The USC Trojans are one of the most absolutely dominant athletic institutions in the country, but it can be hard to pinpoint what makes them seem so staggeringly great. Is it the more than 100 national championships captured by Southern Cal teams, or would it be the fact that over 400 Trojans have competed in the Olympic Games? Maybe it’s the 26-year run from 1959 to ‘85 where at least one Cardinal and Gold squad won a title. Pick whichever accolade you like, because one thing is certain: USC is a veritable giant looming large in a land of mere mortals.
Perhaps the craziest thing about USC is that there was once a time when they were seen as the underdogs. “The athletes and coaches of the university were under terrific handicaps,” Los Angeles Times Sports editor Owen Bird remarked while tracing the origins of how he came up with the school’s fierce moniker. “They were facing teams that were bigger and better equipped, yet they had splendid fighting spirit. The name ‘Trojans’ fitted them,” he added.
While Southern Cal has had resounding success on the court (tennis), on the diamond (baseball), and in the pool (swimming & diving), it’s their exploits on the gridiron that are celebrated from coast to coast. Howard Jones and his “Thundering Herd” set the bar for excellence when they claimed four crowns from ‘28 to ‘39, and coach John McKay matched that mark nearly 30 years later when his clubs collected NCAA titles in ‘62, ‘67, ‘72 and ‘74. Both John Robinson (‘78) and Pete Carroll (‘03 and ‘04) would triumph on the national stage to add to the Trojan trophy case. Not only has USC fielded some excellent teams, but players such as Mike Garrett, Marcus Allen, and Carson Palmer have had tremendous individual campaigns and earned the Heisman for their efforts.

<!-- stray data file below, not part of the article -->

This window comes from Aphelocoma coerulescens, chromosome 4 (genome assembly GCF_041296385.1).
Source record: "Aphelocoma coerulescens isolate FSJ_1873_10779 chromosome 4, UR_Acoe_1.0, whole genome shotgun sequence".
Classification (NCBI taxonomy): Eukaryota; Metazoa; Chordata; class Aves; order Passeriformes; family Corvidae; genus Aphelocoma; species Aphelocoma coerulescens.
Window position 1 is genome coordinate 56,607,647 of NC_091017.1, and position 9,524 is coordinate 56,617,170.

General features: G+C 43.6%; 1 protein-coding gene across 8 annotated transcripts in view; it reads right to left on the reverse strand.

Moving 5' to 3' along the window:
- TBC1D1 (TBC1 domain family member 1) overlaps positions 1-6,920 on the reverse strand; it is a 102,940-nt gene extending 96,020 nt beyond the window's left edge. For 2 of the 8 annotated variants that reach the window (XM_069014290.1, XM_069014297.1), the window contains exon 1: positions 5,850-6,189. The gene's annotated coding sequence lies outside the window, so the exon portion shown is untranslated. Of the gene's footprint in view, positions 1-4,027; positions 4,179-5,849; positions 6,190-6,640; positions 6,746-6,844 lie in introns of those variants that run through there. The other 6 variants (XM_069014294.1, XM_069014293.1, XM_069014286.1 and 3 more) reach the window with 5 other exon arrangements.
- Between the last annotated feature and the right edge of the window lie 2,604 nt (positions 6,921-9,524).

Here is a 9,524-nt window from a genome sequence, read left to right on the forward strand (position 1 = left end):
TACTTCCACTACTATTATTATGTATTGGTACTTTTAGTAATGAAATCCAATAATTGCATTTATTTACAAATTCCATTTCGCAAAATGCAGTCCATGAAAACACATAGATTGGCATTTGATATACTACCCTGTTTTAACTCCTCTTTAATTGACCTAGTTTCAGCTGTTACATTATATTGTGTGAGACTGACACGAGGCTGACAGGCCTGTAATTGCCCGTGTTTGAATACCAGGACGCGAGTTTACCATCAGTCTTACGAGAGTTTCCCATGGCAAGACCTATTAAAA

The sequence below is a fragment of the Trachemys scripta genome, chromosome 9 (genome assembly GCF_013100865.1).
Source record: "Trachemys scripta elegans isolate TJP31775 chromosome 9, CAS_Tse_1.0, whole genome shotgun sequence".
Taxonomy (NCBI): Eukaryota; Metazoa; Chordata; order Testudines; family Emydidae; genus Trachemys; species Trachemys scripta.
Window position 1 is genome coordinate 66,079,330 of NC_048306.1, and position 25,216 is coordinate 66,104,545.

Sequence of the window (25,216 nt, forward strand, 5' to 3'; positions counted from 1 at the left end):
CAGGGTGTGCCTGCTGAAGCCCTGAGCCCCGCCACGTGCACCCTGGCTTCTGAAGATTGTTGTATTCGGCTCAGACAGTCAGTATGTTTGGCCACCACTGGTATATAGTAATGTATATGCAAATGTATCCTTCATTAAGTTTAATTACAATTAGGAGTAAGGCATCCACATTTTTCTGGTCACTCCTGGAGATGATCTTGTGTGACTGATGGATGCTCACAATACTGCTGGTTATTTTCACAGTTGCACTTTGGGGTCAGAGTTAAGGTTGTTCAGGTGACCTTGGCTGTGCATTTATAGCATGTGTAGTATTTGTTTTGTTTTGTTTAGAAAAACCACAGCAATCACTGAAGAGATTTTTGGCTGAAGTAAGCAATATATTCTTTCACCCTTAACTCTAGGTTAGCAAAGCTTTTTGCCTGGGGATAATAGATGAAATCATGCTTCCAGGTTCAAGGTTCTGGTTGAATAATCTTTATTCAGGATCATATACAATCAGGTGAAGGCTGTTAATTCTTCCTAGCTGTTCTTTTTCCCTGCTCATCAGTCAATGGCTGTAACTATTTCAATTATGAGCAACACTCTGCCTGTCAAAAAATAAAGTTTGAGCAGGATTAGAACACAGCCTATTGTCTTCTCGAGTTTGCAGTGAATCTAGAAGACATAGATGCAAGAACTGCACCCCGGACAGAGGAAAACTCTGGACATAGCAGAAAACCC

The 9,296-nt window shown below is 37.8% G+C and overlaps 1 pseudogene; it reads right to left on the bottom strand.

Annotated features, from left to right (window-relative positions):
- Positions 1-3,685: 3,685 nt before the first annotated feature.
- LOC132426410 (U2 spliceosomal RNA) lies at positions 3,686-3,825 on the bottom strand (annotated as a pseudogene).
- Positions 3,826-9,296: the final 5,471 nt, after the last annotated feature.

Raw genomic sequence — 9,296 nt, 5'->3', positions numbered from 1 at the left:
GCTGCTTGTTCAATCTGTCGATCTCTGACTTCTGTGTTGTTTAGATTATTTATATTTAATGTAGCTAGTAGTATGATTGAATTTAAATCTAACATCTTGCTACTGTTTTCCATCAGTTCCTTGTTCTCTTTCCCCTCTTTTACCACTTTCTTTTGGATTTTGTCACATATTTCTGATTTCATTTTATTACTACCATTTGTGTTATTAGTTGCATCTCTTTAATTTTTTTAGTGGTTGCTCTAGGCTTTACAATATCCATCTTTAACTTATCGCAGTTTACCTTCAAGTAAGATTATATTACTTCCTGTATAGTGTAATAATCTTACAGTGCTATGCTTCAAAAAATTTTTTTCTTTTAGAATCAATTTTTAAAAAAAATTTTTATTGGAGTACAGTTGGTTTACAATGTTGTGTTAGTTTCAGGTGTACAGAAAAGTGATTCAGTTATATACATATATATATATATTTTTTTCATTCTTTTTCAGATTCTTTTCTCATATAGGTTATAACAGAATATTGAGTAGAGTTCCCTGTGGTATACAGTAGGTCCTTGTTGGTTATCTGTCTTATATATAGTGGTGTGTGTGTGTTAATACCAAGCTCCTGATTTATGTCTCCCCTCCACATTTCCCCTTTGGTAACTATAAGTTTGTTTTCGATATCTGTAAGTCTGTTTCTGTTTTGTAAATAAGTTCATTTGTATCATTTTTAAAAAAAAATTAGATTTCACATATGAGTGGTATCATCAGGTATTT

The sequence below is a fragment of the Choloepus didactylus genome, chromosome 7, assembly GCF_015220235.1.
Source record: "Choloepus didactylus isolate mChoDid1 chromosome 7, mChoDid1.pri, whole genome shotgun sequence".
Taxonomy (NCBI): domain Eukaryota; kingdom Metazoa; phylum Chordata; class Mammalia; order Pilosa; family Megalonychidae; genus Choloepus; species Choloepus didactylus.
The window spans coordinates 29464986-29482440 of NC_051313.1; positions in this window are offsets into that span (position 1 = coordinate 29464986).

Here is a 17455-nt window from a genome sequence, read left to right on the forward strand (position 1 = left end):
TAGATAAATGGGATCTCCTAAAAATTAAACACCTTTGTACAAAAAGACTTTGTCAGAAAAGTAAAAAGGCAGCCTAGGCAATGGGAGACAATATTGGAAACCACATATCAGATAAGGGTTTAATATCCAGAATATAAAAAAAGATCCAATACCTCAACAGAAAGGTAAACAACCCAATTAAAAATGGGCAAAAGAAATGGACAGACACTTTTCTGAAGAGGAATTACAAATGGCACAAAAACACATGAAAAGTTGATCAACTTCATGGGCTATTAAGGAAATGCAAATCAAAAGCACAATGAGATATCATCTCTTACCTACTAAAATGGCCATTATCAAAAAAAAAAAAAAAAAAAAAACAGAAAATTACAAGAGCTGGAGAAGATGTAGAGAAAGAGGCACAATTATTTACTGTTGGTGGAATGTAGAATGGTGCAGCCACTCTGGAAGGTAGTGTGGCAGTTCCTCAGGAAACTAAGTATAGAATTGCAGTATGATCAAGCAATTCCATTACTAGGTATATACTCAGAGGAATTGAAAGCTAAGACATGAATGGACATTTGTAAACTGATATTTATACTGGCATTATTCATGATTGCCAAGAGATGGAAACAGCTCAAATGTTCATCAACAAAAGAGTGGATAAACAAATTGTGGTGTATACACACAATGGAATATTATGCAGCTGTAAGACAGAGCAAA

When these storied gridiron combatants descend on Los Angeles Memorial Coliseum for battle, they are led by Traveler, the stately war horse that has served as mascot since ‘61. After USC touchdowns, fans are treated to both thrilling sights and sounds as Traveler “gallops around the Coliseum” and the Trojan marching band performs its lively rendition of “Conquest.” Properly trumpeting the arrival of such renowned competitors would be no easy task for most parading acts, but fortunately, the Spirit of Troy are no strangers to the spotlight. In ‘79, the Cardinal and Gold ensemble worked with legendary artists Fleetwood Mac to record the song “Tusk.” The track would go on to become a smash hit, not just with pop fans but with Trojan diehards as well.
If there’s one thing more coveted on the Southern Cal campus than another national championship, it’s capturing the Victory Bell, the rivalry trophy that the Trojans and UCLA Bruins have battled for since ‘41. No matter what hardware is on the line, USC has proven time and time again that it will “Fight On” to secure the victory that its fans deserve.